Notwithstanding our continued proclamations of adherence, we have on occasion indicated that the rule is less than absolute. In Wright, supra, 39 N.W.2d at 876, we said, "[a] judgment or decree entered in a suit for divorce is res judicata as to the questions put in issue or necessarily and properly involved and actually tried and determined in the suit." (emphasis added.) Implicit in that tempered expression is that questions of fact not put in issue, necessarily and properly involved, or actually tried and determined, are not res judicata.

In Wallace v. Wallace, 26 S.D. 229, 128 N.W. 143, 144 (1910) (cited with approval in Wright, supra ), we acknowledged that a custody decree is not res judicata when it is shown that "some material facts are disclosed which were unknown at the time the decree was rendered, or could not have been ascertained with the use of reasonable diligence, and then only to the extent and in the respect warranted by such changes." (emphasis added). A specific application of this exception is found in Anderson v. Anderson, 85 S.D. 152, 179 N.W.2d 1 (1970), where a separation and property custody agreement was executed referring to four children. Findings of fact and conclusions of law were waived. A decree granted the husband a divorce for the fault of the mother At the divorce with the plaintiff present and having signed a custody agreement which referred to only the four children of these parties, there exists in the birth of another child special circumstances which should permit the Court to go behind its previous determination in these custody matters. In Miller v. Miller, 15 Wis.2d 583, 113 N.W.2d 403, the Wisconsin Court, without discarding the rule of res adjudicata [sic], recognized that there exist special conditions which should permit a Court to go behind its previous determination in these custody matters.

and approved the property settlement and custody agreement which gave the mother custody of the four minor children. However, the mother had given birth to a child, which was not the child of the defendant, approximately one month before the separation and property agreement was signed and the divorce heard. She concealed the pregnancy in her complaint and later in her answer to interrogatories. It was not clear whether the defendant knew of the pregnancy. In Anderson, we said:

Id. 179 N.W.2d at 2-3. The case was reversed and remanded. When it came back on appeal, in 86 S.D. 757, 201 N.W.2d 394, 396 (1972), we held that "the Court acted within its proper discretion and that there is sufficient competent evidence to support his action in changing custody."

In Newsome v. Newsome, 42 N.C. App. 416, 256 S.E.2d 849, 854-55 (1979) (emphasis in original), the North Carolina Supreme Court stated:

The reason behind the often stated requirement that there must be a change of circumstances before a custody decree can be modified is to prevent relitigation of conduct and circumstances that antedate the prior custody order. It assumes, therefore, that such conduct has been litigated and that a court has entered a judgment based on that conduct. The rule prevents the dissatisfied party from presenting those circumstances to another court in the hopes that different conclusions will be drawn....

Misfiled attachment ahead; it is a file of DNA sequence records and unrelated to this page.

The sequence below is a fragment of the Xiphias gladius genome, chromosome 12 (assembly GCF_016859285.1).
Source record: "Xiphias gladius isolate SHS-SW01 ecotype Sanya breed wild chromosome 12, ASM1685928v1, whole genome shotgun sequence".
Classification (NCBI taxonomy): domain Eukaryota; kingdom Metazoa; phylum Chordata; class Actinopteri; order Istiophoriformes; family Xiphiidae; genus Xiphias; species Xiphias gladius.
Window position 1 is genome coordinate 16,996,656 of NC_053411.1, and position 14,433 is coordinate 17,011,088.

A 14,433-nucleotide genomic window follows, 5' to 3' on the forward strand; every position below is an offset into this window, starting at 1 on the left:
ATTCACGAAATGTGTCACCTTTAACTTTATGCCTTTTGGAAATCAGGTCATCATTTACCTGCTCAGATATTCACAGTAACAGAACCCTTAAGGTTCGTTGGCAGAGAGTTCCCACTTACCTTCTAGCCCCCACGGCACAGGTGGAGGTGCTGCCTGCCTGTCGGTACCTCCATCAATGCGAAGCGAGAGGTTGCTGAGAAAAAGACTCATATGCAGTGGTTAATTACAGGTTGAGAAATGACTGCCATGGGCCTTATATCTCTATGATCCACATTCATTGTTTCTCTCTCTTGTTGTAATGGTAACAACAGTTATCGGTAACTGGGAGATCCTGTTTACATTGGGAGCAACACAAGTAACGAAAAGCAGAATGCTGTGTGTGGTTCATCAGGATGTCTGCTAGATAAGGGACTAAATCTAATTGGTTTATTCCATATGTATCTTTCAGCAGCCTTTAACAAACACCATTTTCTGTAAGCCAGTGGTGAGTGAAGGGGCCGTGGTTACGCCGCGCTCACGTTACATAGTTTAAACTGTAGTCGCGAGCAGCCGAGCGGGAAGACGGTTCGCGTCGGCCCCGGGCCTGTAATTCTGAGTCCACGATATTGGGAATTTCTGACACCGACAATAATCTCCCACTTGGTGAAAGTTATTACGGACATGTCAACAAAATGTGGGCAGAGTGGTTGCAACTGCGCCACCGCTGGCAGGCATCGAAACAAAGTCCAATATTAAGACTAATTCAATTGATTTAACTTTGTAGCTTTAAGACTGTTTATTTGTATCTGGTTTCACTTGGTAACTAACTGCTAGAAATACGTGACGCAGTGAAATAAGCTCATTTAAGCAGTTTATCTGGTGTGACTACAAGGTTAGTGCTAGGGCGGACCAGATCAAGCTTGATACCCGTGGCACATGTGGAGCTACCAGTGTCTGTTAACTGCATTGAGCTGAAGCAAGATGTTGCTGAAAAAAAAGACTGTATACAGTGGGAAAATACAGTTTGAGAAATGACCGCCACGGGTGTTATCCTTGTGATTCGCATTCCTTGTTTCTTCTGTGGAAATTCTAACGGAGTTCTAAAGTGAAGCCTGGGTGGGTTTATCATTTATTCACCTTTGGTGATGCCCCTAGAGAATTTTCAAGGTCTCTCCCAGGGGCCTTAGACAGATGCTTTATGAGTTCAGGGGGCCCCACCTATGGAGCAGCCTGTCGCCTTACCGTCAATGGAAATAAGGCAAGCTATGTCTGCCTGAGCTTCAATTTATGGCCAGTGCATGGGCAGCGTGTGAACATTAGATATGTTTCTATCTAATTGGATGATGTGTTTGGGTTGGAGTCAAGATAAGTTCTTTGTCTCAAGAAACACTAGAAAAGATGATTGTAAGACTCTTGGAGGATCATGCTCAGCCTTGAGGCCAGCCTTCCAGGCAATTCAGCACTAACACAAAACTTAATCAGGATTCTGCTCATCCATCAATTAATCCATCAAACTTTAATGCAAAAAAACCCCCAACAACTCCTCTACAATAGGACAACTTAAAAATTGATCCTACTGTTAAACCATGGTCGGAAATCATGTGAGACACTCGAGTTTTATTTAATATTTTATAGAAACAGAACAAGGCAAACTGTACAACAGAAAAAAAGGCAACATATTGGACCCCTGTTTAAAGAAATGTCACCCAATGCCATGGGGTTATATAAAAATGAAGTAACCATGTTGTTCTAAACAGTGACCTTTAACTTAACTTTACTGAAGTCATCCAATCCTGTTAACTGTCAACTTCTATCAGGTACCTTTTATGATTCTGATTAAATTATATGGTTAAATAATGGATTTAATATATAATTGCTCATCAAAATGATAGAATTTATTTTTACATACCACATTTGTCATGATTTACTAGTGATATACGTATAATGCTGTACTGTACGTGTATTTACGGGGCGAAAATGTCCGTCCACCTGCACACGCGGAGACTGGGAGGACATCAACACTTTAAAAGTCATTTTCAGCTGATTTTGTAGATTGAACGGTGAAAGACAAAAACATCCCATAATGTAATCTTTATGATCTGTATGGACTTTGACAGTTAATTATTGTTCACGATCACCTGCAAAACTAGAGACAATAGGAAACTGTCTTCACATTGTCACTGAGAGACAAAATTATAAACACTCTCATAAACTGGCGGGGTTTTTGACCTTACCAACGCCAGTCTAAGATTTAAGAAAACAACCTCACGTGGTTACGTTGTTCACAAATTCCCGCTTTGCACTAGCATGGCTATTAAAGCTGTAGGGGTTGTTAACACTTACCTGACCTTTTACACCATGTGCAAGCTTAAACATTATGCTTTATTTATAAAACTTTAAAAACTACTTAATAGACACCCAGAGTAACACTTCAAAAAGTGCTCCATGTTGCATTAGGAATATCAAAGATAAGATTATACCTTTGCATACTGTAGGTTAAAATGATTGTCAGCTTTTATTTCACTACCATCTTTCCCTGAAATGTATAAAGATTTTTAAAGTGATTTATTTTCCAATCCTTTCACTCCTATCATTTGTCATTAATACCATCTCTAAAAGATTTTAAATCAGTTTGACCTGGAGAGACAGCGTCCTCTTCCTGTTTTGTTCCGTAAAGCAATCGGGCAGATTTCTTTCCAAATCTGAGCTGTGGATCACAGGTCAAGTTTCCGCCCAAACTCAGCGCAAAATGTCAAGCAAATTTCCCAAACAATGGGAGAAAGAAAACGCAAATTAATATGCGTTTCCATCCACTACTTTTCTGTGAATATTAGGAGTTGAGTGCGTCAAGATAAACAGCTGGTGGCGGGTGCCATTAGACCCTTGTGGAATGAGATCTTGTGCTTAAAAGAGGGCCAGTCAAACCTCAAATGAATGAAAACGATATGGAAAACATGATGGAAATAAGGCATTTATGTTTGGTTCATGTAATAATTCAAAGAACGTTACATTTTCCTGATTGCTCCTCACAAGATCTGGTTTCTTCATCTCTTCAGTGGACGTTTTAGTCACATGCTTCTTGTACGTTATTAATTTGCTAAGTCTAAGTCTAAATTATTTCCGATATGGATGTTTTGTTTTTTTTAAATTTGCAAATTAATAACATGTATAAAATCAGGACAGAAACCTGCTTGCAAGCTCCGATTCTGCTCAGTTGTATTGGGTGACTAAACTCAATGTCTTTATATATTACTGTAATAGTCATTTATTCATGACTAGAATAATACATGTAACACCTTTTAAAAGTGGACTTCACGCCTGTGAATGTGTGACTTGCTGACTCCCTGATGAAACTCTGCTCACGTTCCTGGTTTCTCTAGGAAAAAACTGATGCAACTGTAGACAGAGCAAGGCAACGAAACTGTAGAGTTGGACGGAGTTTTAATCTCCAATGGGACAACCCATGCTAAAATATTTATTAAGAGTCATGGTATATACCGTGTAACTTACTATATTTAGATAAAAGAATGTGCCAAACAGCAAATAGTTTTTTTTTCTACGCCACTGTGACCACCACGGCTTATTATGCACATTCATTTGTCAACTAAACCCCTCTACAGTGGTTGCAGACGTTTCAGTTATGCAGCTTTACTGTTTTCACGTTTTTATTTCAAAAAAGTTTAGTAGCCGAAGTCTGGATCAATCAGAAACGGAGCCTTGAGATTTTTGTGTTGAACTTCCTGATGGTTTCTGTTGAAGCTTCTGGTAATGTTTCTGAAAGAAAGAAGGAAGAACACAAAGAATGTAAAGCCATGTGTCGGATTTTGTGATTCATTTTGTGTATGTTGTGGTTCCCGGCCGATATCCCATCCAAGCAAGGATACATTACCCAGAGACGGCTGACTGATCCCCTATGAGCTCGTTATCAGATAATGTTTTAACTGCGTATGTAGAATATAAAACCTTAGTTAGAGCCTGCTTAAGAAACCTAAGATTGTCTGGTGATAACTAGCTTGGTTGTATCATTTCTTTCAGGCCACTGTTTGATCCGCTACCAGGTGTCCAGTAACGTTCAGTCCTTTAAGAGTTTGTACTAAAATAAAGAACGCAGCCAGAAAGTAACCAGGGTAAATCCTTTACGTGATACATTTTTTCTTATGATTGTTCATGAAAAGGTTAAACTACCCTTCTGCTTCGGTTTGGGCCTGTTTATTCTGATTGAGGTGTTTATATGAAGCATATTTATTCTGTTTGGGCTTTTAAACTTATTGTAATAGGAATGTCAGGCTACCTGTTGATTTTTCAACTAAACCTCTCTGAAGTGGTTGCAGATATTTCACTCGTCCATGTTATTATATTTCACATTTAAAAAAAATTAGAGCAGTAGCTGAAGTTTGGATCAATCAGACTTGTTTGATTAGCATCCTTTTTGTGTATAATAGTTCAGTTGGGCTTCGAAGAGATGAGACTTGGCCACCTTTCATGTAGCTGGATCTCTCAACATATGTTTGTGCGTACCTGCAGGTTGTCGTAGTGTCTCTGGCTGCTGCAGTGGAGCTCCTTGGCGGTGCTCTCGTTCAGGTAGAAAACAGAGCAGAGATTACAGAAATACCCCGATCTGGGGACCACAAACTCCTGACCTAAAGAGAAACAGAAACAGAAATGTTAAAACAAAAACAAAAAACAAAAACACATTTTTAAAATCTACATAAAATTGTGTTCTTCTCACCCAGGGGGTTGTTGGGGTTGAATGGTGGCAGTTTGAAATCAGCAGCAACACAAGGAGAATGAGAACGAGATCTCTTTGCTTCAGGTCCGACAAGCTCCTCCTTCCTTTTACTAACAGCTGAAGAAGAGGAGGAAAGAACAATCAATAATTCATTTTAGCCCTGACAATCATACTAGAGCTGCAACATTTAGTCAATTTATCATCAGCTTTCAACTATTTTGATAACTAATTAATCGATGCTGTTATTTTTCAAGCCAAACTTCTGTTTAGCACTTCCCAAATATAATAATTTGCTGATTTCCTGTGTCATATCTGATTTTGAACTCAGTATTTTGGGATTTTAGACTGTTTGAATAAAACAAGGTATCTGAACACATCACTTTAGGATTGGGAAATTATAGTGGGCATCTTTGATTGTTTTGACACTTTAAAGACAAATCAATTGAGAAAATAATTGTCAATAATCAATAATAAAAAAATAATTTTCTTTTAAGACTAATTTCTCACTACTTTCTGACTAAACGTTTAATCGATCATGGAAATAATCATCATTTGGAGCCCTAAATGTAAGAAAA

When, however, as in the present case, facts pertinent to the custody issue were not disclosed to the court at the time the original custody decree was rendered, courts have held that a prior decree is not res judicata as to those facts not before the court. Thus, in Stewart v. Stewart, 86 Idaho 108, 383 P.2d 617 (1963), the Court stated that where facts affecting a child's welfare existed at the time of the entry of a custody decree but were not disclosed to the court, especially in default cases, these facts may be considered in a subsequent custody determination. Accord, Boone v. Boone, 150 F.2d 153 (1945); Perez v. Hester, 272 Ala. 564, 133 So.2d 199 (1961); Henkell v. Henkell, 224 Ark. 366, 273 S.W.2d 402 (1954); Weatherall v. Weatherall, 450 P.2d 497 (Okl. 1969). See generally, Annot., 9 A.L.R.2d 623 (1950).

Suppose, for instance, it should appear that, unknown to the first judge, the child had been regularly confined to a closet for long periods of time or otherwise abused but those facts are made known to the second judge. Surely it could not be said that the second judge is powerless to act merely because the circumstances are the same in that the abuse is no greater or the environment no worse than before. Moreover, evidence of the abusive environment that existed prior to the first hearing (but unknown to the judge who conducted that hearing) could properly be considered by the judge conducting the second hearing in deciding what disposition of the case would be in the best interest of the child.

While the above noted authorities involve facts unlike those before us they all relate to the concept of whether the doctrine of res judicata is invoked when the original custody disposition was made without all the facts. We believe that a factual absence occurs alike when the...